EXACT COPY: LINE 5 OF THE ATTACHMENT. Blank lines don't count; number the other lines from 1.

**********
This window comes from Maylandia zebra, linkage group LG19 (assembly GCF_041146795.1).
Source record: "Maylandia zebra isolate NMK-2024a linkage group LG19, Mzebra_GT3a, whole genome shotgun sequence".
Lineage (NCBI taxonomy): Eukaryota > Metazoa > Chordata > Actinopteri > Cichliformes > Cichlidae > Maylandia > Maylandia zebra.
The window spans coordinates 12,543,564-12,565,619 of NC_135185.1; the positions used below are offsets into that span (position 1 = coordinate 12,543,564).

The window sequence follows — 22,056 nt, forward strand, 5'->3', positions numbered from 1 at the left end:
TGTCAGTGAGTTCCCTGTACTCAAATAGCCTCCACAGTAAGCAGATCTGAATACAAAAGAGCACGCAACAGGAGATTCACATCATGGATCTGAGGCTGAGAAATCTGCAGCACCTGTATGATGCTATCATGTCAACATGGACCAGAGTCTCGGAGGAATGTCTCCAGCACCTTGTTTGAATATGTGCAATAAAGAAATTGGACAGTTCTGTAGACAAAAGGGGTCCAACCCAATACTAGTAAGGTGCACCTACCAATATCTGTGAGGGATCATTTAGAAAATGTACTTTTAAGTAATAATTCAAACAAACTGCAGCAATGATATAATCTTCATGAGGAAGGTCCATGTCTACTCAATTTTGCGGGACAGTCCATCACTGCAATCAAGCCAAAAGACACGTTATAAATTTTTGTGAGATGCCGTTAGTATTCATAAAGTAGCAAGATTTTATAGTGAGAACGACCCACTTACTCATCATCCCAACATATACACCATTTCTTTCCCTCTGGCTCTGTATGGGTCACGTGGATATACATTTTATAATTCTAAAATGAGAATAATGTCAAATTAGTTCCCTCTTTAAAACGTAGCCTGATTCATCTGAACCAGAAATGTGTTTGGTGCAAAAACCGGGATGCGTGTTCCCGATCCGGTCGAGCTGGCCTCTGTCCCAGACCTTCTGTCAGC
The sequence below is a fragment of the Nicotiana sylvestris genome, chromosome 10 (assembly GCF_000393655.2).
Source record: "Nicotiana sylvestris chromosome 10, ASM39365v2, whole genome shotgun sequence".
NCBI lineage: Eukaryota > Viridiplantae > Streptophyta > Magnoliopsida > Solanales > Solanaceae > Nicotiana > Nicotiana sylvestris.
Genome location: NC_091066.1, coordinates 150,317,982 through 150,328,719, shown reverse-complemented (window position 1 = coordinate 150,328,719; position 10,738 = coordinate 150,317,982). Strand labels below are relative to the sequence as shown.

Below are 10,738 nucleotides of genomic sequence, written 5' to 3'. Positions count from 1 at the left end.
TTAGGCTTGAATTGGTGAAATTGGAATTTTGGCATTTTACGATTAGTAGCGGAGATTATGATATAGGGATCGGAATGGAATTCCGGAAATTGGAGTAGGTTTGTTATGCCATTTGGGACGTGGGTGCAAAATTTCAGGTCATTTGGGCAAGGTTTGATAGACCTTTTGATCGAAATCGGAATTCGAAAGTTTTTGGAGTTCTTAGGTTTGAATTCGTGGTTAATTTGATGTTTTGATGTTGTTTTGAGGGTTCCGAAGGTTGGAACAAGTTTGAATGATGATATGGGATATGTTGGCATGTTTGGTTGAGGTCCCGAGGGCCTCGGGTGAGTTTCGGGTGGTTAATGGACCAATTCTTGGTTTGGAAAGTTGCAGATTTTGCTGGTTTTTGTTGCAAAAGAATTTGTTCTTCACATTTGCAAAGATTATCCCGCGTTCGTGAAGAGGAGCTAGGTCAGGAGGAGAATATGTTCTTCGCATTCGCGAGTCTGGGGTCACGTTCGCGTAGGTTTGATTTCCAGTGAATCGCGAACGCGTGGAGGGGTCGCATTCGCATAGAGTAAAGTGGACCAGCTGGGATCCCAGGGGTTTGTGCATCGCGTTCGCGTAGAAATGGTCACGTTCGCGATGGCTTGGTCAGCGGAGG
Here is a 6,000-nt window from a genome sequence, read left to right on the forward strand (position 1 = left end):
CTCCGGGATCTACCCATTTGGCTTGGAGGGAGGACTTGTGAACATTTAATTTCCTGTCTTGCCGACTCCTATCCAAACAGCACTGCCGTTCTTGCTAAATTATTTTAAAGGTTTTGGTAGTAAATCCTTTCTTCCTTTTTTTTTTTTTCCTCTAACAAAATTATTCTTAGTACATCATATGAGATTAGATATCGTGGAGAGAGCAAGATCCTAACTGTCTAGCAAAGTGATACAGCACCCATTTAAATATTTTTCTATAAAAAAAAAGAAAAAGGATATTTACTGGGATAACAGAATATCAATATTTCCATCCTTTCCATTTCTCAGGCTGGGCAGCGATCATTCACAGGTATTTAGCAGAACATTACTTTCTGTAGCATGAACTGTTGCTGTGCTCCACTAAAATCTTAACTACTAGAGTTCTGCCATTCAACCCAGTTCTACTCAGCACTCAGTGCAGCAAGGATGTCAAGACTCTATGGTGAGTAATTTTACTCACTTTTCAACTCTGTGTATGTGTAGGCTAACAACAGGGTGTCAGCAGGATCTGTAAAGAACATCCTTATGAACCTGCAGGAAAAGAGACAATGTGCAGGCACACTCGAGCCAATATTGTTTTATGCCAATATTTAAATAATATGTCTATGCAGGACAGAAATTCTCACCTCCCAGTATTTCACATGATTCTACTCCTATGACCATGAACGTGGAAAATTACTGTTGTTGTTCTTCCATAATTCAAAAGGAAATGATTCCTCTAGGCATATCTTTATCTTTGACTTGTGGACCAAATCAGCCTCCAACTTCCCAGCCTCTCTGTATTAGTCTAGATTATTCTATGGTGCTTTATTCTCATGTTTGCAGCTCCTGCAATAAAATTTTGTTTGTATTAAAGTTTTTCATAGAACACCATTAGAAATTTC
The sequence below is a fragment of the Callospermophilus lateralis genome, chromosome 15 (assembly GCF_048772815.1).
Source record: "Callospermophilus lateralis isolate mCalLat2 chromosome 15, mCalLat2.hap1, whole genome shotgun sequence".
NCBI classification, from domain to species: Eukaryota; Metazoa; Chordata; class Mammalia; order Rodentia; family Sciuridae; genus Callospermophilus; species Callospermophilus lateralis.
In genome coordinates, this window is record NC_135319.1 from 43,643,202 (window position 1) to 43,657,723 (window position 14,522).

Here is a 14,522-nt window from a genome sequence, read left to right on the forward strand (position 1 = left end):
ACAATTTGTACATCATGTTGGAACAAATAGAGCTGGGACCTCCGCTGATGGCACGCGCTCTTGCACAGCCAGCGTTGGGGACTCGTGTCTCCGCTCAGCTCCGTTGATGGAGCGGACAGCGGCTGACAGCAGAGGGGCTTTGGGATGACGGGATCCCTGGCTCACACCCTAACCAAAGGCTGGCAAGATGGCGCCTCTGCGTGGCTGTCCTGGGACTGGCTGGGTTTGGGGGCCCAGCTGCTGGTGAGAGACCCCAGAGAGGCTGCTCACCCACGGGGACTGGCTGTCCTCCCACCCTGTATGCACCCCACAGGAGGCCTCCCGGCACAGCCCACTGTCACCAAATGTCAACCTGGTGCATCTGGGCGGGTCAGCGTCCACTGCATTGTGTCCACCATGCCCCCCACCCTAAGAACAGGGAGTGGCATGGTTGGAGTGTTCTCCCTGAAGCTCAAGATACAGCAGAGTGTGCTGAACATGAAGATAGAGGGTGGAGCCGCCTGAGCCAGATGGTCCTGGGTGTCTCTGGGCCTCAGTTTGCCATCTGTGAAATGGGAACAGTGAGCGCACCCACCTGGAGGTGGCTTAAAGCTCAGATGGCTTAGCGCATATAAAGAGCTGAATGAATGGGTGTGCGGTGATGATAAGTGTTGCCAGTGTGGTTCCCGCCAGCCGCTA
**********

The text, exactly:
The window sequence follows — 22,056 nt, forward strand, 5'->3', positions numbered from 1 at the left end: